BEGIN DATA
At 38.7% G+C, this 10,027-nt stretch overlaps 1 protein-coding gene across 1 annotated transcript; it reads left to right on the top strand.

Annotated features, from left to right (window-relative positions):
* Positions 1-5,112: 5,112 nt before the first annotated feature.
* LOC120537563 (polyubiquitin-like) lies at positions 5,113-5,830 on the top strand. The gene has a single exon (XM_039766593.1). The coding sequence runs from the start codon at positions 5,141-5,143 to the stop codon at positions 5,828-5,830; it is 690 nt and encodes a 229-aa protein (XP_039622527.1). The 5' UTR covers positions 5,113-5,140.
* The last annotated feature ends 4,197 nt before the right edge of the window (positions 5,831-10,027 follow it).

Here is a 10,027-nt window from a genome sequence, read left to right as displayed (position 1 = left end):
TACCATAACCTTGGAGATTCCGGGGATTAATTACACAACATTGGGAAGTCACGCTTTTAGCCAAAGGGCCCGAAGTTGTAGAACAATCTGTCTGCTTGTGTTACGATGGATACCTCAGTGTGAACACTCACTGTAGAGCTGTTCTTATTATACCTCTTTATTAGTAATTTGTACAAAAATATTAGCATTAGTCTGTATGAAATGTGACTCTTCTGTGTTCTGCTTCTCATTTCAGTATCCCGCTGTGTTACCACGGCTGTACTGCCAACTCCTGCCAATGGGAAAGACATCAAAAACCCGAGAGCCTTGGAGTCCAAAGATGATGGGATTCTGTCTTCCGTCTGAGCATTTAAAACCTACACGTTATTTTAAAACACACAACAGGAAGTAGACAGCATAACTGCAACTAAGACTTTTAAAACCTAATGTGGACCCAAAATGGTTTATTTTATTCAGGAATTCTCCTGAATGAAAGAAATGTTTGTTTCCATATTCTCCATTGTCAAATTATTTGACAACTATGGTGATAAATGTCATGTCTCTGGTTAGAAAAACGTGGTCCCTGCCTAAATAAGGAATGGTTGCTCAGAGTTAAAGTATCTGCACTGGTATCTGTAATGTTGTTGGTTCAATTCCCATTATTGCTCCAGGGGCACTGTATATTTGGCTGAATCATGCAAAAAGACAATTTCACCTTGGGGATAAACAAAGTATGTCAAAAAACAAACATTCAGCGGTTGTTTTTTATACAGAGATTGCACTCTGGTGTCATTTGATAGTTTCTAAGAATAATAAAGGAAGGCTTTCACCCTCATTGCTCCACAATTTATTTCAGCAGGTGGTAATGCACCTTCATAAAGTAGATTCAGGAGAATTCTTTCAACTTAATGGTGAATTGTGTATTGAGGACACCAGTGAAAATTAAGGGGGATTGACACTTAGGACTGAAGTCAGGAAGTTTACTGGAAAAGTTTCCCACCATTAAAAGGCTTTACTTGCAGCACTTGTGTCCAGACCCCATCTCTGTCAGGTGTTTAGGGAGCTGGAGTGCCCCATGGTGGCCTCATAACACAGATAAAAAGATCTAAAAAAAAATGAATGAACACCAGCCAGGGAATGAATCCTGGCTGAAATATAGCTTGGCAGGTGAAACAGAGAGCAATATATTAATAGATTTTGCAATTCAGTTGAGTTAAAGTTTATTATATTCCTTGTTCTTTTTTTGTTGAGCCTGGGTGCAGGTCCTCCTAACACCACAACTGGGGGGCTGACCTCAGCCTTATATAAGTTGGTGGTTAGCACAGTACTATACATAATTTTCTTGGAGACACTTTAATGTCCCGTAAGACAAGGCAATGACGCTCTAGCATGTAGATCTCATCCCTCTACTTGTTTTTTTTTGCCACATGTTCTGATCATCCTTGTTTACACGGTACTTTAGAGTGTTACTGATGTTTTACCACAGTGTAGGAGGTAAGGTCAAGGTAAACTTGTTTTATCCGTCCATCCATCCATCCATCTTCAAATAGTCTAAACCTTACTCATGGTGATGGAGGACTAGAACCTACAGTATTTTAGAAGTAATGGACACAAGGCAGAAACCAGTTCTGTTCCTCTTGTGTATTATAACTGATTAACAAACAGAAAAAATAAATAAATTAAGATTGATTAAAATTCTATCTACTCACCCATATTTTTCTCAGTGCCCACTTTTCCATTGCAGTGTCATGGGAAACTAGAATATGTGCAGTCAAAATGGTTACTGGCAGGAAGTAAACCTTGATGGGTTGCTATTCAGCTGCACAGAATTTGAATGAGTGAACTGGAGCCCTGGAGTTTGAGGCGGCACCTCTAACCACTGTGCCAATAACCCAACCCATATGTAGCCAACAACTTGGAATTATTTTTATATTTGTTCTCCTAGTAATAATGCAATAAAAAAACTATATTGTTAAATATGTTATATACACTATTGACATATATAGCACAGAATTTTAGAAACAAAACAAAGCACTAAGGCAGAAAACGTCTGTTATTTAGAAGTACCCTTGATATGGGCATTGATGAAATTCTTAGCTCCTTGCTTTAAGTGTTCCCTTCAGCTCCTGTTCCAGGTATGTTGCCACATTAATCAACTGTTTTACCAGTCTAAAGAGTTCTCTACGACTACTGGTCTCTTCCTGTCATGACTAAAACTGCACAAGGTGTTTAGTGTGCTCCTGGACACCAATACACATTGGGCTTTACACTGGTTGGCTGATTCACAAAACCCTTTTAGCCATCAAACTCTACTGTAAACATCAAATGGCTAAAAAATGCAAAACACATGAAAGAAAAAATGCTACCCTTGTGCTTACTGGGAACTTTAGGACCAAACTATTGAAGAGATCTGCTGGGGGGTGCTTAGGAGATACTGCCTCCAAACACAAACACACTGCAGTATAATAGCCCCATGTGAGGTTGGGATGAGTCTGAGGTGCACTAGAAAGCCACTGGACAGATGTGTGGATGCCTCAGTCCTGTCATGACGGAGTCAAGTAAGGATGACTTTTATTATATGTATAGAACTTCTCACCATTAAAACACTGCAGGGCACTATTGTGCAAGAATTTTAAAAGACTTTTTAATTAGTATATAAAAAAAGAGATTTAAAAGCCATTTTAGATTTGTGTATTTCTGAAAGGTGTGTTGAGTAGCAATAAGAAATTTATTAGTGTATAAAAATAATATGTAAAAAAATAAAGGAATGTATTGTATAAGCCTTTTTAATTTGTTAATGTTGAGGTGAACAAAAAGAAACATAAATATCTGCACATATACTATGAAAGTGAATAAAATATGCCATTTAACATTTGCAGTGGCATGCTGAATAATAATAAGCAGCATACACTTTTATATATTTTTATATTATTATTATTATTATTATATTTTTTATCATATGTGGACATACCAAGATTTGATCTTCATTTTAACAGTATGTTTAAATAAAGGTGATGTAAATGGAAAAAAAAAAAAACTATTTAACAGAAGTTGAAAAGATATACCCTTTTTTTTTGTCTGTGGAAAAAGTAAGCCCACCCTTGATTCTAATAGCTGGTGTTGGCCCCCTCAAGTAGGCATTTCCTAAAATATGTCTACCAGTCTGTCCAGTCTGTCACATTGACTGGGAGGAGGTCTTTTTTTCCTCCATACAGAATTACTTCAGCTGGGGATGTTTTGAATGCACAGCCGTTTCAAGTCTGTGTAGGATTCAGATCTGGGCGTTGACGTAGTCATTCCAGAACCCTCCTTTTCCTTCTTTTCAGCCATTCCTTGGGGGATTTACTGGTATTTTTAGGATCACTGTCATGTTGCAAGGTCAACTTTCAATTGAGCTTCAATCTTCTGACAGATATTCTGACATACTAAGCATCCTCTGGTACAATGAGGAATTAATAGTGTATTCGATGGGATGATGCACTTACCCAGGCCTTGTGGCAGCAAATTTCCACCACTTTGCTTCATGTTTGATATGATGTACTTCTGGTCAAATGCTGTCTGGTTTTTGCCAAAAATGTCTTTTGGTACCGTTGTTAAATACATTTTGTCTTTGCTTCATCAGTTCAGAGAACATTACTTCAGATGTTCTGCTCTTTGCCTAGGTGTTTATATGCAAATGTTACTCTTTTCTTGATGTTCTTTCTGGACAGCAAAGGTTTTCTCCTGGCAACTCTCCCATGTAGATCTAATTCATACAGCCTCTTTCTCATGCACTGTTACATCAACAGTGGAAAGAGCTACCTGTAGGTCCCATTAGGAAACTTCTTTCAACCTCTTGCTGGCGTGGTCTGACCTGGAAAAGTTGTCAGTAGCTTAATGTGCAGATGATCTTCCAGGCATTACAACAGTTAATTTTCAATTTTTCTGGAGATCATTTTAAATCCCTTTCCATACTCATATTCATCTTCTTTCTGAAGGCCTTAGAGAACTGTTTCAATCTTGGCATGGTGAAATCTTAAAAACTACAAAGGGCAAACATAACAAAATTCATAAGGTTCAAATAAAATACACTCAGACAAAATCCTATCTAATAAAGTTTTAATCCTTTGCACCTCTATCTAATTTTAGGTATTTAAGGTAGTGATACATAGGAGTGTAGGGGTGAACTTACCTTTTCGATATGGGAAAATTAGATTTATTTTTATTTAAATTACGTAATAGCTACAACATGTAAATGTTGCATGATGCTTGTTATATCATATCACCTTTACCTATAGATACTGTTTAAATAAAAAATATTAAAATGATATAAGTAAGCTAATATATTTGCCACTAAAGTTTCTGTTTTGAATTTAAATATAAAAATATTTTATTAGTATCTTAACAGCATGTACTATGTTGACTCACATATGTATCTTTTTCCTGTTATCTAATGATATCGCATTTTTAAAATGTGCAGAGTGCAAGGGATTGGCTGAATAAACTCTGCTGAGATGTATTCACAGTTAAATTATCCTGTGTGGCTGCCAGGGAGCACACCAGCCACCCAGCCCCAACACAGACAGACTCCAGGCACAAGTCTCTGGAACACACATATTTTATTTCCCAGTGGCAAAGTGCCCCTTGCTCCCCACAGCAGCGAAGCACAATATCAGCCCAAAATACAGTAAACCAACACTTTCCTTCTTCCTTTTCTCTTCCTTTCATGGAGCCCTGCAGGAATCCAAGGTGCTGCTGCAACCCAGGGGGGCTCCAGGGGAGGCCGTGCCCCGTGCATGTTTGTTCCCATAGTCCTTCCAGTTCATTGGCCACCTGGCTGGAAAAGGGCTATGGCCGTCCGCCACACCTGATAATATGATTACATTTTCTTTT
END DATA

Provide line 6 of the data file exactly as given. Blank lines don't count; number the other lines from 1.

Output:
Here is a 10,027-nt window from a genome sequence, read left to right as displayed (position 1 = left end):